Defining Your Service Culture
By Jesse Boles Executive Director of Operations, FreemanGroup | April 03, 2011
When companies decide to institute a service culture, they usually do so out of a desire to achieve the same kind of success they see being achieved by other companies with strong, clearly defined service cultures. They recognize that in an increasingly global marketplace, having a well-defined service culture will make them more competitive and help them achieve their long-term objectives.
What companies don't always recognize right away is that, for better or worse, they already have a service culture. The challenges they will face as they go about instituting a service culture will have less to do with establishing a new culture, and more to do with changing their current culture into one that more strongly supports their company's strategic and financial goals.
To establish your desired service culture, you must first determine what you like and don't like about your current culture. By asking and answering five relatively simple questions, you can begin to expose the elements of your current service culture that are not working for you, uncover underlying issues which may need to be addressed, and better conceptualize your company's overall ambitions.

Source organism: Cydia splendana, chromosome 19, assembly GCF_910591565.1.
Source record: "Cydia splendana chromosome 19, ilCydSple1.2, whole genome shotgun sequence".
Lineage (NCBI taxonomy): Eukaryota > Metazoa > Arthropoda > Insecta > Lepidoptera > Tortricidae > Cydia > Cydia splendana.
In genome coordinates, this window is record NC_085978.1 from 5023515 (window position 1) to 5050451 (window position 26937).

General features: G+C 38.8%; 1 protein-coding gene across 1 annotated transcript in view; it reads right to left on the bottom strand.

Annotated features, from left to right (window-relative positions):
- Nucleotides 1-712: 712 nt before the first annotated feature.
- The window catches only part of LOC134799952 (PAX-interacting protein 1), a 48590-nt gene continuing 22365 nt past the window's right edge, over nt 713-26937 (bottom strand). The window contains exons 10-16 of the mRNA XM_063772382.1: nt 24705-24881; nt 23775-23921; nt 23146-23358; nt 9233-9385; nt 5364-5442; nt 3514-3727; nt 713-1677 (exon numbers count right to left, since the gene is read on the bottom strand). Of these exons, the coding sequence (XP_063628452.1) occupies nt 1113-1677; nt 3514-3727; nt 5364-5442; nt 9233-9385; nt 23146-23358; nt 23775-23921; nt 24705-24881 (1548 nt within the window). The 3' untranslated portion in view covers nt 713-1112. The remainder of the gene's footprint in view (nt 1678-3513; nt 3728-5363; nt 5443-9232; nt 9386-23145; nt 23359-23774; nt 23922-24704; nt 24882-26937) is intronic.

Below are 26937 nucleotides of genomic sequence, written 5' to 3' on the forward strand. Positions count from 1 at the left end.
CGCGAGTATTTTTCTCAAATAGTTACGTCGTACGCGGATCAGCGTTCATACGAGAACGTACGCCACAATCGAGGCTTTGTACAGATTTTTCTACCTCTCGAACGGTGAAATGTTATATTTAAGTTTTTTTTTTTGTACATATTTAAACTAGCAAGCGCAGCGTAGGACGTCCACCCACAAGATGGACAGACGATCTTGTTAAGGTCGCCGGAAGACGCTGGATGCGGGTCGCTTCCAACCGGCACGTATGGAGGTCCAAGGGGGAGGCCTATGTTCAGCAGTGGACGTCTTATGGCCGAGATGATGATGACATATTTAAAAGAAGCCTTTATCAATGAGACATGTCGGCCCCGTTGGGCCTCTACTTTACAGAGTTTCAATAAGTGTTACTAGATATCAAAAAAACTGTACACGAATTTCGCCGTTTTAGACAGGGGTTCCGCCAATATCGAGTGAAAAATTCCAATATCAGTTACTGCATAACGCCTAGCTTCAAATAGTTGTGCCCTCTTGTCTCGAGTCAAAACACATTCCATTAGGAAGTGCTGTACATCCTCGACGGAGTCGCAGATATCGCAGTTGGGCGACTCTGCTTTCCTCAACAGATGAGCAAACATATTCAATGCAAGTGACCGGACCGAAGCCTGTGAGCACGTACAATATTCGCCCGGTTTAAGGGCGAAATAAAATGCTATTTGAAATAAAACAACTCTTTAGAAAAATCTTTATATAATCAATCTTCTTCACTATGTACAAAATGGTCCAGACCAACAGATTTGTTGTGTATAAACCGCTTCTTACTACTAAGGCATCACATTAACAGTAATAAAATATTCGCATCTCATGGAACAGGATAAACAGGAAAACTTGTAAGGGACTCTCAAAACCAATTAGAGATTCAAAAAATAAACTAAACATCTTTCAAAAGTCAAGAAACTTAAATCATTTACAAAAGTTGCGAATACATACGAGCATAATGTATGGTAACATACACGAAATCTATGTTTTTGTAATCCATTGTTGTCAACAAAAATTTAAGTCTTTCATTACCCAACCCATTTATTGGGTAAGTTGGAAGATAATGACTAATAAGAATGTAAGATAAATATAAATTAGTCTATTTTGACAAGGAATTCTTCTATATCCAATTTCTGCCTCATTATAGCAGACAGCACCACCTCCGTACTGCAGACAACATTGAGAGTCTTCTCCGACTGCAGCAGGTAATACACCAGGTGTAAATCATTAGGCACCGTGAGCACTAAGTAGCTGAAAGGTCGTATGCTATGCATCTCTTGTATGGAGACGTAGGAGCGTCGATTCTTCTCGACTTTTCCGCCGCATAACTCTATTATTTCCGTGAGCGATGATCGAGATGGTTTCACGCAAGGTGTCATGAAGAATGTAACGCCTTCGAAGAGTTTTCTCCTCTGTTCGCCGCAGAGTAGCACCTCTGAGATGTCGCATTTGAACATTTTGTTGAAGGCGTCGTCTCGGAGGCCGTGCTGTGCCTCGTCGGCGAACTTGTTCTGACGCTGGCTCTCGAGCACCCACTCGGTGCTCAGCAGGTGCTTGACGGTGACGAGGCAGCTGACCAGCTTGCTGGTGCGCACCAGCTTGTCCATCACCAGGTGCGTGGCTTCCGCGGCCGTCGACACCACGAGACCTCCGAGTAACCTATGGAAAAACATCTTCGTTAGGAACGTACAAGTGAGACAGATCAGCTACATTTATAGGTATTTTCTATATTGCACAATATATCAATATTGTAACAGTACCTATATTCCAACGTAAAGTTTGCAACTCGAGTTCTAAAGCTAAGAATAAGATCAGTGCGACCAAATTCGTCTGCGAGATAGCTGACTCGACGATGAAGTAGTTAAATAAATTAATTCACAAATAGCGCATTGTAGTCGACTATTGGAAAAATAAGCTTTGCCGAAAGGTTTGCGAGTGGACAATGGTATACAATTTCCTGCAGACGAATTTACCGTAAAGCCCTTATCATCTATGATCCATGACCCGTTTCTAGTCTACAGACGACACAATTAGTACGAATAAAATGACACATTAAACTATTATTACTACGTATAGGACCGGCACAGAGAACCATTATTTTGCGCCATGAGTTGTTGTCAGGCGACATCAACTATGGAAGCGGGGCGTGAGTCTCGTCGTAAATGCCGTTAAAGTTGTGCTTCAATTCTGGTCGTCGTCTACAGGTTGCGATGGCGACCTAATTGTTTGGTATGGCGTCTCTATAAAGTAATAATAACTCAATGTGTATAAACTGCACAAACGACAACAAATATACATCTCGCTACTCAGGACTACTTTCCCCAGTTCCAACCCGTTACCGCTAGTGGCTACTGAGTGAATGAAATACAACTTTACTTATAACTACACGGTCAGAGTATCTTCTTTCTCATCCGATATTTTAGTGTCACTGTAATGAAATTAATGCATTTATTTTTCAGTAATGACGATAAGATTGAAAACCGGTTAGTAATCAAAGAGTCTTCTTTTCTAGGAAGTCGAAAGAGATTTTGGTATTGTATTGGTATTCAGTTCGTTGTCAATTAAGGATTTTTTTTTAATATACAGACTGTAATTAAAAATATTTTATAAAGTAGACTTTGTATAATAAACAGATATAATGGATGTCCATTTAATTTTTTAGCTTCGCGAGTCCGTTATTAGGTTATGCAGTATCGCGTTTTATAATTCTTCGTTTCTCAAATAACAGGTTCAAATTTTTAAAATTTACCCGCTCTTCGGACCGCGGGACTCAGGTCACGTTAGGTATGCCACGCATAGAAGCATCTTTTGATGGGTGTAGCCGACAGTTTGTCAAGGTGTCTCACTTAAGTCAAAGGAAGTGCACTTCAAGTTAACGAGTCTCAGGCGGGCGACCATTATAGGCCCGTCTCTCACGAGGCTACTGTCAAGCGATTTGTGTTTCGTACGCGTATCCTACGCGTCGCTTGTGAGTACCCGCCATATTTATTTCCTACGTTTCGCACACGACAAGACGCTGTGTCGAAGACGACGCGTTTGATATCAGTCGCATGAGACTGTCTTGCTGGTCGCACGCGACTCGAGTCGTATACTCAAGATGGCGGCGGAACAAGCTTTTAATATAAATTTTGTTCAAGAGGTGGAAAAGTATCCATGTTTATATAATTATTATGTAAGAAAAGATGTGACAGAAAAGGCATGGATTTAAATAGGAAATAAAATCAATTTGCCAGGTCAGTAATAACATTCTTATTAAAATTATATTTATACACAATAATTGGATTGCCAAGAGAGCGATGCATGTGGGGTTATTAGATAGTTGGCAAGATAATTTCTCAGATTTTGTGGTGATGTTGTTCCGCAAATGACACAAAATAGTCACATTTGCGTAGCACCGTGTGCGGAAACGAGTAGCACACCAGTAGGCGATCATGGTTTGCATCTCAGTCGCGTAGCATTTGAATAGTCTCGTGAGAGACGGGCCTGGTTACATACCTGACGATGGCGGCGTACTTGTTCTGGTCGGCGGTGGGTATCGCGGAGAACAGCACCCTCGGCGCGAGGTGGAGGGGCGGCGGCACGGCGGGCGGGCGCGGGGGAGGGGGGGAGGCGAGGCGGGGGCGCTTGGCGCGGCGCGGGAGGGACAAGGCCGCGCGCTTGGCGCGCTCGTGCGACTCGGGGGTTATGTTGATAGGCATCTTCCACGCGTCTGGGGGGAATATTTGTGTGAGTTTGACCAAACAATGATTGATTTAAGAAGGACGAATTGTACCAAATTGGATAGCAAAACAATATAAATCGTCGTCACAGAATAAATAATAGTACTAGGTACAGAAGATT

- What behaviors are preventing our organization from achieving its strategic goals?
- What/who is driving these behaviors?
- What required behaviors are missing from our organization?
- What incentives will motivate team members to demonstrate these behaviors?
- How do we need to think about ourselves and our jobs in order to succeed?
Throughout the development of your culture-based initiative, something to keep in mind is that any culture-related messages you send to your team should help create an environment that promotes open communication.
According to a recent article by Christine Campbell in Forbes, a survey by Accept Corporation and AIPMM found that "40% of companies aren't effective at sharing and collaborating on ideas," even though their customer service staffs work to fulfill their customers' needs every day, and are often keenly aware of what works and what doesn't. The survey also found that "less than 50% of product ideas come from customers, partners, or suppliers," and that "50% of new products fail."
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